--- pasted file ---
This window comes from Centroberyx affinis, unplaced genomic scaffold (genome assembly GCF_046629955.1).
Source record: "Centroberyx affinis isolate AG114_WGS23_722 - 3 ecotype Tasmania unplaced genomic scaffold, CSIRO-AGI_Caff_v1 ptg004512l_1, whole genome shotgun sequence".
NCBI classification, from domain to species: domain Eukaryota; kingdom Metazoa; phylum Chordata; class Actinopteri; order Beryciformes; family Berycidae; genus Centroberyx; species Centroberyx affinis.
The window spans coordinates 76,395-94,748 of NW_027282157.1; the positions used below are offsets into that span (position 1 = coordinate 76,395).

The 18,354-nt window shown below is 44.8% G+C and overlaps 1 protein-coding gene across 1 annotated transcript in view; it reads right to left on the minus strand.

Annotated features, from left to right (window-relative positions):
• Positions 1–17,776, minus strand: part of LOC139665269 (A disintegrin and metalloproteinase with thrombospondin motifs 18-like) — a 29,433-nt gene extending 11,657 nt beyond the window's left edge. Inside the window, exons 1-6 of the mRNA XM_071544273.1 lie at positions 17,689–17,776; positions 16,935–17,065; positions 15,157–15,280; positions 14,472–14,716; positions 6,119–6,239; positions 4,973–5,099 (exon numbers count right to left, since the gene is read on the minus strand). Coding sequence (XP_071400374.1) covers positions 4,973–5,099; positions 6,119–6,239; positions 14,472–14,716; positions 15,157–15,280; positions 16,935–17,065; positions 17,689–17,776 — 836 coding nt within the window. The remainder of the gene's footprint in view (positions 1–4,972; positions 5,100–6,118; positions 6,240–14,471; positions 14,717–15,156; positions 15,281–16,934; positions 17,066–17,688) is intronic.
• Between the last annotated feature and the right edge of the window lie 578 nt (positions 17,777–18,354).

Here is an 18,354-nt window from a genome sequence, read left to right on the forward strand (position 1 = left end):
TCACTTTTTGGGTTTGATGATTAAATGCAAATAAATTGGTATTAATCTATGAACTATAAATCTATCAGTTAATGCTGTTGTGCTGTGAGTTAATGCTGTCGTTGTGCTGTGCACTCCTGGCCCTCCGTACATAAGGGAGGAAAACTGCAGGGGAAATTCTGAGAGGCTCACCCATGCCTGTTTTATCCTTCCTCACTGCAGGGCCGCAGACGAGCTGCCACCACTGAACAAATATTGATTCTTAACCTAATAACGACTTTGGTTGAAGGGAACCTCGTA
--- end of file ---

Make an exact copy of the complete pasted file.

This window comes from Centroberyx affinis, unplaced genomic scaffold (genome assembly GCF_046629955.1).
Source record: "Centroberyx affinis isolate AG114_WGS23_722 - 3 ecotype Tasmania unplaced genomic scaffold, CSIRO-AGI_Caff_v1 ptg004512l_1, whole genome shotgun sequence".
NCBI classification, from domain to species: domain Eukaryota; kingdom Metazoa; phylum Chordata; class Actinopteri; order Beryciformes; family Berycidae; genus Centroberyx; species Centroberyx affinis.
The window spans coordinates 76,395-94,748 of NW_027282157.1; the positions used below are offsets into that span (position 1 = coordinate 76,395).

The 18,354-nt window shown below is 44.8% G+C and overlaps 1 protein-coding gene across 1 annotated transcript in view; it reads right to left on the minus strand.

Annotated features, from left to right (window-relative positions):
• Positions 1–17,776, minus strand: part of LOC139665269 (A disintegrin and metalloproteinase with thrombospondin motifs 18-like) — a 29,433-nt gene extending 11,657 nt beyond the window's left edge. Inside the window, exons 1-6 of the mRNA XM_071544273.1 lie at positions 17,689–17,776; positions 16,935–17,065; positions 15,157–15,280; positions 14,472–14,716; positions 6,119–6,239; positions 4,973–5,099 (exon numbers count right to left, since the gene is read on the minus strand). Coding sequence (XP_071400374.1) covers positions 4,973–5,099; positions 6,119–6,239; positions 14,472–14,716; positions 15,157–15,280; positions 16,935–17,065; positions 17,689–17,776 — 836 coding nt within the window. The remainder of the gene's footprint in view (positions 1–4,972; positions 5,100–6,118; positions 6,240–14,471; positions 14,717–15,156; positions 15,281–16,934; positions 17,066–17,688) is intronic.
• Between the last annotated feature and the right edge of the window lie 578 nt (positions 17,777–18,354).

Here is an 18,354-nt window from a genome sequence, read left to right on the forward strand (position 1 = left end):
TCACTTTTTGGGTTTGATGATTAAATGCAAATAAATTGGTATTAATCTATGAACTATAAATCTATCAGTTAATGCTGTTGTGCTGTGAGTTAATGCTGTCGTTGTGCTGTGCACTCCTGGCCCTCCGTACATAAGGGAGGAAAACTGCAGGGGAAATTCTGAGAGGCTCACCCATGCCTGTTTTATCCTTCCTCACTGCAGGGCCGCAGACGAGCTGCCACCACTGAACAAATATTGATTCTTAACCTAATAACGACTTTGGTTGAAGGGAACCTCGTA